Parent Watercooler: Music Matters

Melissa & Doug Blog Ambassador
These creative play tips for music-time fun
are brought to you by Melissa & Doug, written
by our Blog Ambassador Zina Harrington.

Make everyday activities an adventure! -Zina                    

 

Band-in-a-Box

Triangle from Band-in-a-Box

Music matters. As parents of young children, we are often tied up in prepping our kids for academic success: we count, we go over the ABCs, we read lots of books. Music can tie all of these things together and offer children so much more.

Today we share 5 benefits of bringing the power of music into your home. There is nothing quite like hearing your little one happily singing, especially if they don’t know you’re listening. I remember the jumbled toddler version of Twinkle Little Star my daughter used to belt out. Such precious moments! Children inherently love music.

Let’s work together to facilitate and build on that innate passion.
How can you take advantage of the power of music?

1. Use music as a way to make learning fun. There is a reason we sing the ABCs! My fellow Melissa & Doug Blog Ambassador, Allison of No Time for Flashcards has a wonderful selection of ways to pull learning and music together. However, music can serve to teach children advanced mathematics as well. New studies show that music can help kids grasp fractions.

Set a Designated Amount of Time2. Use music to help children release energy. Looking for a way to handle a drab, rainy day? Pull out your musical instruments and jam as a way to get the wiggles out. Have a full-fledged dance party! Don’t forget to pull out the trusty maracas.

If you know the noise level is going to eventually get to you, start the party by asking, “Should we play for 5 or 10 minutes?” Let the child decide and then set a timer. If your child feels put out when the timer goes off, be sure to show empathy and declare, “What a bummer! Time to clean up. Let’s try this again tomorrow.”

3. Use music to teach concentration and attention to detail. Spend time listening to music with your children. Point out the different instruments combined to make up a song. As always, be sure to choose music that you enjoy. If you enjoy rock or country, don’t feel compelled to sit and listen to classical music with your children. You want your enthusiasm for the music to shine through.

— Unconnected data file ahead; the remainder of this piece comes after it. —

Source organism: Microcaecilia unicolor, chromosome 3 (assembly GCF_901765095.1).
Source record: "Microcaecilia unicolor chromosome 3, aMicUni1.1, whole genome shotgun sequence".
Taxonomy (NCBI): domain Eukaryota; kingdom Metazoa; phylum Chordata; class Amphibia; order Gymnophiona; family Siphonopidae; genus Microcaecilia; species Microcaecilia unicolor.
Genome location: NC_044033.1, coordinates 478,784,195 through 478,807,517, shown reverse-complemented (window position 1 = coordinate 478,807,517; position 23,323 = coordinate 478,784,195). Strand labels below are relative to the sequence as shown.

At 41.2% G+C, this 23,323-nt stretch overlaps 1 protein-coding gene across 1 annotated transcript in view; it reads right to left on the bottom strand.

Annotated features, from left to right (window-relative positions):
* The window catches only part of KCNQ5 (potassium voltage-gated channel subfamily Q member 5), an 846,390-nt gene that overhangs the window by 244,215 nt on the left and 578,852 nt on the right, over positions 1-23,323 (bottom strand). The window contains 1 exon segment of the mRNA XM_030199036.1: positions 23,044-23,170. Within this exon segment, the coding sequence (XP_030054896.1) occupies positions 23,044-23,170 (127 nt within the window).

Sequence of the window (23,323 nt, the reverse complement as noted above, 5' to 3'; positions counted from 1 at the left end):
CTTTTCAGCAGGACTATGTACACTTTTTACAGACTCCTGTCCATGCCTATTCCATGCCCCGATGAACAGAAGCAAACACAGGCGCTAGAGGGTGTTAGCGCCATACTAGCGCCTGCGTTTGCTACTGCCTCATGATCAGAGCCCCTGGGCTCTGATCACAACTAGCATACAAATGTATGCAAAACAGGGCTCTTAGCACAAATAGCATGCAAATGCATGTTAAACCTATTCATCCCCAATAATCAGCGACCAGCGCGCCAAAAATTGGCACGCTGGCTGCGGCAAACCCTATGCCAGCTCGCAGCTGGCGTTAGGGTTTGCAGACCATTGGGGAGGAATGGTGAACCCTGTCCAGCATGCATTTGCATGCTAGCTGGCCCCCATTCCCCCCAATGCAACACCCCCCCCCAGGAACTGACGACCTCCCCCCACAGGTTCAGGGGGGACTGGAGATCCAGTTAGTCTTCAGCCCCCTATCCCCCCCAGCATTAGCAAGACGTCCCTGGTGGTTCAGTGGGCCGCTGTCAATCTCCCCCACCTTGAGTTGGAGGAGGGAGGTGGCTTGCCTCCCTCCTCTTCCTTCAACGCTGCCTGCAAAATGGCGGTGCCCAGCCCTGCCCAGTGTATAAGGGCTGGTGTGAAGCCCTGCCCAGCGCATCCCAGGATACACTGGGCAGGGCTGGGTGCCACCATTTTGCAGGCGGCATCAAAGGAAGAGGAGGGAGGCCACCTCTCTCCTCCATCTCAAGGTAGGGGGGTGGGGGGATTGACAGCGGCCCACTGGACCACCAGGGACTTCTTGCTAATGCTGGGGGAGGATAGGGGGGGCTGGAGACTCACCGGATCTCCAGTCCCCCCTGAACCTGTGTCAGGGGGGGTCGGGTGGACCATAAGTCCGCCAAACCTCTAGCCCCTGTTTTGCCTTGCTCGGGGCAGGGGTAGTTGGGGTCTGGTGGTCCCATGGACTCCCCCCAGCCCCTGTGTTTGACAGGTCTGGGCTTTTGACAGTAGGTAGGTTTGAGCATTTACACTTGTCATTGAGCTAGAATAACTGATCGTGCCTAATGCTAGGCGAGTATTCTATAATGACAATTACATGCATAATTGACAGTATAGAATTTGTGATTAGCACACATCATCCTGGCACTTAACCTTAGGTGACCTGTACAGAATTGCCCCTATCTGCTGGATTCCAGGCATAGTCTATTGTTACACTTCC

Learn-to-Play Piano

Learn-to-Play Piano

4. Use music to help children express emotion. As children get older, you can discuss how music can help express feelings. Simply demonstrate how certain octaves on their toy piano each seem to create a sense of emotion.

Work together playing low (sad) or high (happy) sounds. You can practice this technique by having your child tell a family tale, such as The Three Little Bears, using their piano to showcase how the different characters feel.

After practicing with a traditional tale, ask your child to play how they feel. I occasionally sit at our full size piano with my girls and have “conversations” with them using just the keys. You’ll be shocked at how quickly children can pick-up these games. Long term, children can express emotions by writing their own compositions or through song choice.

“Music is the art of thinking with sounds.” {Jules Combarieu}
Tweet Quote

Beeposh Hope Teddy Bear & Blanket

Beeposh Hope Teddy Bear & Blanket

5. Opportunity for family fun. Children love to perform. Use this opportunity to create a family band. The performers can include the entire family, siblings only, or even a solo act.

Make the event grand. Pull together all the kitchen chairs for theater seating, serve snacks, and demand the children practice before the big show. Audience members can be live or stuffed!

Over at Let’s Lasso the Moon I often say, “Children reflect the light of their universe.” If you are passionate about music, your children will be too. Take the time when your children are young to explore different instruments, styles of music, and variations of expression. It is a playful and fulfilling way to grow as a family.

Do you have any additional suggestions? Let’s chat in the comments.


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Zina from Let's Lasso the MoonZina Harrington is the author of Let’s Lasso the Moon, where she inspires parents and children to interact creatively and enjoy the beauty of everyday moments.

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Comments

  1. I remember how much fun it was to do mommy and me music classes and that introducing music at a young age helps to develop the brain.

    In fact, research has shown that if kids are not exposed to music (particularly fixed pitch instruments such as the piano) by age 10, those neural pathways close forever.

    One example is perfect pitch hearing. It is both a genetic gift and something that needs to be developed. If your child has the propensity for perfect pitch hearing but was never exposed to a fixed pitch instrument (say piano lessons) by age 10, the child will never have or be able to develop perfect pitch hearing though relative pitch hearing can be developed at any age (knowing the note relative to another).

    Why would perfect pitch hearing be useful? Relative pitch instruments such a violin, flute etc. rely on the musician finding the pitch but my sister, who has perfect pitch hearing, is able to take any jingle or song that she hears and immediately — with the greatest of ease — bang it out on the piano.

    Music is a precious gift to kids that starts with a joyful activity to do adults whether at home or in a class. I really like your ideas to introduce music to kids at a young age.

    • Thank you so much for these insights. We agree – exposing children to music at a young age is so critical, and for them it can feel a lot of fun, too!

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